What is a travel money card?

24 October 2016

Co-author: William Jolly

What is a travel money card? How do I use one? And what makes them useful? 

Travel money cards are a popular, convenient and secure way to buy foreign currency and take it overseas. Essentially, travel money cards are specially designed debit cards that you load up with foreign currencies prior to travelling.

The advantage of pre-loading the card with your choice of currency is that you can do so when the exchange rate is at its most favourable – you can convert your money into foreign currency when it’s worth the most. Spending in the local currency also means you won’t pay currency conversion fees every time.

For the traveller going to one country or several, a travel money card has many pros and cons over other types of travel money. A travel money card can be easier (and more secure) than carrying cash or traveller’s cheques, because you can preload a card with a single currency or several, according to your travel plans. Different cards offer different currencies but most products offer US dollars, UK pounds, Euros, and New Zealand dollars, among others.

Once abroad, you can reload your card or change the currencies around via the internet or your mobile phone. You can use your card to withdraw cash from ATMs, shop for souvenirs, pay for restaurant meals or book accommodation online.

Aussies are frequent flyers, with more than 800,000 leaving our shores for short overseas holidays in any given month (ABS, August 2016 data). That compares to around 350,000 equivalent trips per month in 2006 – a significant increase over the past two decades.

As our travel habits have changed, so too have our payment methods, with technology making traveller’s cheques all but obsolete. Travel money cards have essentially replaced cheques as the most popular foreign currency tool.

The travel card is an area of financial services that is undergoing significant change. They are no longer offered solely by financial institutions, with airlines Qantas and Virgin entering the market in recent years, as well as Australia Post.

What are travel money cards

What to look for in a travel money card

The ideal card in our books has two main features: it allows you to lock in a favourable exchange rate before you go, and gives you the ability to load multiple foreign currencies onto the one card. The exchange rate offered is of great importance to us when comparing travel money cards on your behalf.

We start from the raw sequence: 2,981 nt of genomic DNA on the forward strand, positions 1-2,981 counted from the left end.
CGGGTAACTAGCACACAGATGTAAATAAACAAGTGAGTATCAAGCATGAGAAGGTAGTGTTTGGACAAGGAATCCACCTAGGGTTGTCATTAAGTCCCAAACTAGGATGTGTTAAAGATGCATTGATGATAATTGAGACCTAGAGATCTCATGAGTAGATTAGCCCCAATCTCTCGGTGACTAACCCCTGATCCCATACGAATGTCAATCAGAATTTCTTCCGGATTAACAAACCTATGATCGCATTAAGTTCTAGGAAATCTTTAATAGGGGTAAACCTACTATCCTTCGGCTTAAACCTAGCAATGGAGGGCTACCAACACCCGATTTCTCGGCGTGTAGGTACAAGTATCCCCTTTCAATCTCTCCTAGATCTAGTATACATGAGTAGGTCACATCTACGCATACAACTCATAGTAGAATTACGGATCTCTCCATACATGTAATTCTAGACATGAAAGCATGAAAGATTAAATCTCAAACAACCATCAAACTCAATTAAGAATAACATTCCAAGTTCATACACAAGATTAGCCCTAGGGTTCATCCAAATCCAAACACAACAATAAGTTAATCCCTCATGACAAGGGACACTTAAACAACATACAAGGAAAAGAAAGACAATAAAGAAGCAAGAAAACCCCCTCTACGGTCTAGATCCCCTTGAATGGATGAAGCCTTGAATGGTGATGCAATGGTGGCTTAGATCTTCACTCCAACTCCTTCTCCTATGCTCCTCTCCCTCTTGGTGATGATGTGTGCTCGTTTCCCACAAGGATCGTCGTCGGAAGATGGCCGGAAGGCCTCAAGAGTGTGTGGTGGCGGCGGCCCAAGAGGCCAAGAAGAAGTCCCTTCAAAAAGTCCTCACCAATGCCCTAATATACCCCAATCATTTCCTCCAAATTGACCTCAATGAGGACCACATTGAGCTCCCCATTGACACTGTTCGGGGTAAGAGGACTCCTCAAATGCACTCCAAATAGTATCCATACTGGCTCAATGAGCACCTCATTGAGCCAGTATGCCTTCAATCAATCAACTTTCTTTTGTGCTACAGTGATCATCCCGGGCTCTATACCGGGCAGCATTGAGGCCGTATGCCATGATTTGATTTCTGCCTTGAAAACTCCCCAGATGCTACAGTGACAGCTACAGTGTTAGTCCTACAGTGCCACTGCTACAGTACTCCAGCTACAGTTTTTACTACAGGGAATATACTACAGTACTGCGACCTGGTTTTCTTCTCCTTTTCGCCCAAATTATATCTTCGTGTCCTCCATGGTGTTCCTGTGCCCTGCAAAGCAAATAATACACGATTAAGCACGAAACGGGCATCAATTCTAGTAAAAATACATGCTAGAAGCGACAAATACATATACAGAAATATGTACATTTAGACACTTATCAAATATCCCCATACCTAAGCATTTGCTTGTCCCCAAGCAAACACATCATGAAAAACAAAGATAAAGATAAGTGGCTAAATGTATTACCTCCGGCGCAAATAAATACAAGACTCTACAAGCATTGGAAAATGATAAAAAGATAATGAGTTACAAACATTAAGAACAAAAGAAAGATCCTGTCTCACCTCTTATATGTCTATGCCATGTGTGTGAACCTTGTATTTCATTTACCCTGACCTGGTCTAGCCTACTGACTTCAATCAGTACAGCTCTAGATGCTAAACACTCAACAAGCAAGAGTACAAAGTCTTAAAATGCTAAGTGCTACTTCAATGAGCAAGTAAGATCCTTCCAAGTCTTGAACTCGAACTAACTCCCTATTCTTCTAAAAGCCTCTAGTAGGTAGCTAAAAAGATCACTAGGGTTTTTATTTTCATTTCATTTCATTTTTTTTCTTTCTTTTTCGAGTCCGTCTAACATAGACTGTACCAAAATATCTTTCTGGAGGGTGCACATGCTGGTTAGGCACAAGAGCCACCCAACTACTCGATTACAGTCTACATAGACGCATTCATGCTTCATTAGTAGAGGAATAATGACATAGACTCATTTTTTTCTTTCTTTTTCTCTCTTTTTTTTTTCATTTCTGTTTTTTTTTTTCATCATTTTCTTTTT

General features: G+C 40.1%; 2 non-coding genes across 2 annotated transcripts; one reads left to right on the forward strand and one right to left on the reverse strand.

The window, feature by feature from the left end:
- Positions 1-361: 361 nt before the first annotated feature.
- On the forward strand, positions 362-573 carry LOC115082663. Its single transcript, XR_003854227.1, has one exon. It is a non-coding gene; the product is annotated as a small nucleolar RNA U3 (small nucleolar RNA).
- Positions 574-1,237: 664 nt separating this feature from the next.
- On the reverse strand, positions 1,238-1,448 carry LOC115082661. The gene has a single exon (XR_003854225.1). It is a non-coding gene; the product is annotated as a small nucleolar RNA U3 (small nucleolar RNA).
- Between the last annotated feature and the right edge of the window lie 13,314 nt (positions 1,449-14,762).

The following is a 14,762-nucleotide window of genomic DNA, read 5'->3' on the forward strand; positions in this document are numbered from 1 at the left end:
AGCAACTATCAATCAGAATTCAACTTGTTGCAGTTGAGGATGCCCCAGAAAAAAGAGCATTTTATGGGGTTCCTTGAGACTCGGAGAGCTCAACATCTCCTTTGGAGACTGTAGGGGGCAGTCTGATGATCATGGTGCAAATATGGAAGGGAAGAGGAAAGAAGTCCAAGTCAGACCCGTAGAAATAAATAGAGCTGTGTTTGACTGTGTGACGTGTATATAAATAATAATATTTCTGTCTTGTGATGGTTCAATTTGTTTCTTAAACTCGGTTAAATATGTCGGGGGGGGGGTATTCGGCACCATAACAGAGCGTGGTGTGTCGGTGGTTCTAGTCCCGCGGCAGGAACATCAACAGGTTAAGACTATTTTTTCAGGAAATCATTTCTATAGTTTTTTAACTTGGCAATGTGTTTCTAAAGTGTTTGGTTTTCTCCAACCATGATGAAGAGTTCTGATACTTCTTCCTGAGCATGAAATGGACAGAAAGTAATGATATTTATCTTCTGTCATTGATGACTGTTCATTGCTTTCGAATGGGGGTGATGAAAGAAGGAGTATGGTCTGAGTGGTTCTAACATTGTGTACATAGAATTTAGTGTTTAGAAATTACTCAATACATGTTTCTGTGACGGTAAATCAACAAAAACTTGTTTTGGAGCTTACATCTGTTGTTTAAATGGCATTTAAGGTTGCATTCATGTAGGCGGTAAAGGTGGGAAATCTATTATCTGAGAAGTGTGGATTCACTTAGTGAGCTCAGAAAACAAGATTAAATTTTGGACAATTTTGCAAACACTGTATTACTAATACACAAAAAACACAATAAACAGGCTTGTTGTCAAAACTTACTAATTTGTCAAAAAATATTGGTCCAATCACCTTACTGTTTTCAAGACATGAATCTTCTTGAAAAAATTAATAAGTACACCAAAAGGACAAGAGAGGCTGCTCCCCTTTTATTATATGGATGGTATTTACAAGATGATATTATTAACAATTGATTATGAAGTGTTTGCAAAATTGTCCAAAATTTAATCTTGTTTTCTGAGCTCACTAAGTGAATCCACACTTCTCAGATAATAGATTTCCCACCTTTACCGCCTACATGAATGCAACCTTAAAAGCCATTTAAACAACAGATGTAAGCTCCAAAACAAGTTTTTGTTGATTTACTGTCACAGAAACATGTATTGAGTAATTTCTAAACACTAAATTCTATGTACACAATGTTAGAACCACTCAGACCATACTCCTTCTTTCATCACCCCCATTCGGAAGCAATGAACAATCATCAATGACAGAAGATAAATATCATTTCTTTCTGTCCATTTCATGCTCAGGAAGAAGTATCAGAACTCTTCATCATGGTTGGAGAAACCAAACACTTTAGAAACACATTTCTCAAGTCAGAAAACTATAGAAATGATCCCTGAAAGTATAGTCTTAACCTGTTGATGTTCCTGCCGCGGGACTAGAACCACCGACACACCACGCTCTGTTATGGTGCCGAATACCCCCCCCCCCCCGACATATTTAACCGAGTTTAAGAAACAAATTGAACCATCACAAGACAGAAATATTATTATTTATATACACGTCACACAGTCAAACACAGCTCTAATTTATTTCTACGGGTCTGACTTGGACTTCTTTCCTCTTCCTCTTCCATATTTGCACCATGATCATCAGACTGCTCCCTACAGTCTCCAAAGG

Another key consideration for a travel money card is fees; we look at various charges which can add up and eat a hole in your travel budget. For instance, what does it cost to load and reload the card, and what is the cost of a foreign transaction? This is the cost payable when there are insufficient funds available in the local currency and the card automatically loads funds from a different currency.

We also assess the convenience and cost of converting any foreign money back to Australian dollars when you return home.

Travel money cards must be loaded with your own funds – it can’t be a travel credit card in disguise.

5-Star Rated travel money cards

When comparing travel money card products, Canstar’s Star Ratings may prove useful. In its 2020 Ratings, Canstar Research assessed 14 travel money cards on our database based on price and features, and gave 5-Star Ratings to the products found to offer outstanding value. These were:

  • Citi Global Currency Account
  • HSBC Everyday Global Account
  • Travelex Money Card


How to use a travel money card

So with this in mind – how do you use a travel money card? Whilst all travellers have individual needs, there are some common strategies to get the most from your multi-currency travel money card:

Shop in advance Shopping around for your card well in advance of your trip will ensure that you can select a card with the currencies and features that suit your needs.
Allocate currency amounts carefully In which countries are you likely to spend the most money? Think carefully about the allocation of currencies on your card, as any purchases you inadvertently make in a “foreign” or “non-native” currency can cost you a currency conversion fee.
Minimise your fees Look for a card that charges no fees on ATM withdrawals and EFTPOS transactions, as these small fees can accumulate incrementally. Also pay attention to the reload fee and load your card when the fee is at its lowest.
Monitor your card online Get in the habit of checking your transaction list every day as you go, to both avoid fraud and accidental overspending.
Set it up early Once you buy your travel card, make sure to log in online, transfer funds onto it and then test it out as soon as possible. The last thing you want is to use your card overseas for the first time only to find it doesn’t work!



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